Tell us a bit about yourself.
I was born in NYC, grew up in Waldwick, NJ, and moved back to New York to attend college: first at Parsons School of Design, later at NYU and Hunter College. I moved to St. Louis in 1994, where I live with my fiancée Rachel, our two Boston Terriers, Sassy and Winston… and a black lab mutt named Jack.
Apart from creating things, what do you do?
Usually the cooking, the dishes, the cleaning. I feed the dogs, take out the trash. Now that we’re no longer living in a seventh floor downtown loft, I’ve also been messing about with the landscaping in our tiny city yard.
What would be the title of your memoir? Why?
I tend to view my life in terms of the people around me, so how about Other Living Things. I promise I’ll never be writing a memoir, though.
Where does your inspiration come from?
It’s strange, but my inspiration has always been related to issues of problem solving. Much like abstract art, the problems are largely made up. I begin with a series of self-imposed limitations and work from there.
What does handmade mean to you?
It usually means perpetually dirty clothing and annoying little cuts or blisters on my left hand. It also means that I tend to view everything through the filter of what I can possibly make myself. It means my front yard can have a steel flower box standing in the middle of my gooseberry hedge, just because I thought it would look interesting.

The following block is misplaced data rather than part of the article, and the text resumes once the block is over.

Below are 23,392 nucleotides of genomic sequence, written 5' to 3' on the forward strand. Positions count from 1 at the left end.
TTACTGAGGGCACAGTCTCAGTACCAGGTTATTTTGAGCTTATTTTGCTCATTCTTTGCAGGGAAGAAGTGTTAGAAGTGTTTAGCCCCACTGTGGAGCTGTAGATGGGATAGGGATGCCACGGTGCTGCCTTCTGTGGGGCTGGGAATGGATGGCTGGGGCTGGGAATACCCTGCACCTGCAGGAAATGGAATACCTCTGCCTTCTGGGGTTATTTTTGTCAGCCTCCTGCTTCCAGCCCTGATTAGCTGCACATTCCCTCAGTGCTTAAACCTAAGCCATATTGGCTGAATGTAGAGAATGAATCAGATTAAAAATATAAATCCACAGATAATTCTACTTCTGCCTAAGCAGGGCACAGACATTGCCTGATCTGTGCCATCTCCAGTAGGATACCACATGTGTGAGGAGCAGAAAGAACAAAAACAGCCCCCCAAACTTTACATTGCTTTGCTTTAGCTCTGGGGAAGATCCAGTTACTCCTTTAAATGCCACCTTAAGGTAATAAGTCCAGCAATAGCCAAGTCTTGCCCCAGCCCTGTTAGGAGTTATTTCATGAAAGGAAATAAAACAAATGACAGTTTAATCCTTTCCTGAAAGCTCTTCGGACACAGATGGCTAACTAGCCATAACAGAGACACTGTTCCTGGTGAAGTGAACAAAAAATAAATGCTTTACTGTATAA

Who has been most influential in your craft?
My mom and dad were both very artistic and they always encouraged me in whatever I was doing. My dad went to Pratt and designed corrugated cardboard packaging. Occasionally he would have sheets of cardboard laid out on the dining room table, measuring the complex flat pattern of the box he was designing. Years later I found myself making large paintings in a similar manner: measuring and cutting shapes from sheets of flat plywood, wrapping them with fabric, and reinserting them. Now I work with sheets of steel and find myself, like him, imagining the three dimensional object locked inside.
When did you know you were an artist/maker?
Probably when I was about 10 years old, when I first began to appreciate comic books more for the art than the story. Jack Kirby and John Byrne eventually gave way to Robert Ryman and Gerhard Richter. I made paintings for years before I started working in welded steel.
If you could peek inside the studio of any artist, designer or craftsman (dead or alive), who would it be?
What handmade possession do you most cherish?
A simple cardboard “paint by numbers” panel that my grandfather did. The thing is — and you can tell almost immediately when you look at it — he clearly never cared a bit about the numbers. He simply opened the box and used the little coded paint cups to just start working. It’s brilliant.
How do you get out of your creative ruts?
A trip to the steel yard will usually do the trick. Since the recycled metal they deal with comes in every size and shape imaginable, it’s nearly impossible to walk around there without some piece of steel suggesting a new design.
Where would you like to be in ten years?
Target…or Design Within Reach? I hope that doesn’t sound like heresy. Many of the things I make are very design-oriented. As such, their existence owes as much to the concept of DIY as it does to the idea of “handmade.” I particularly love the challenge of creating new work. I’d also like to be able to work on paintings again someday!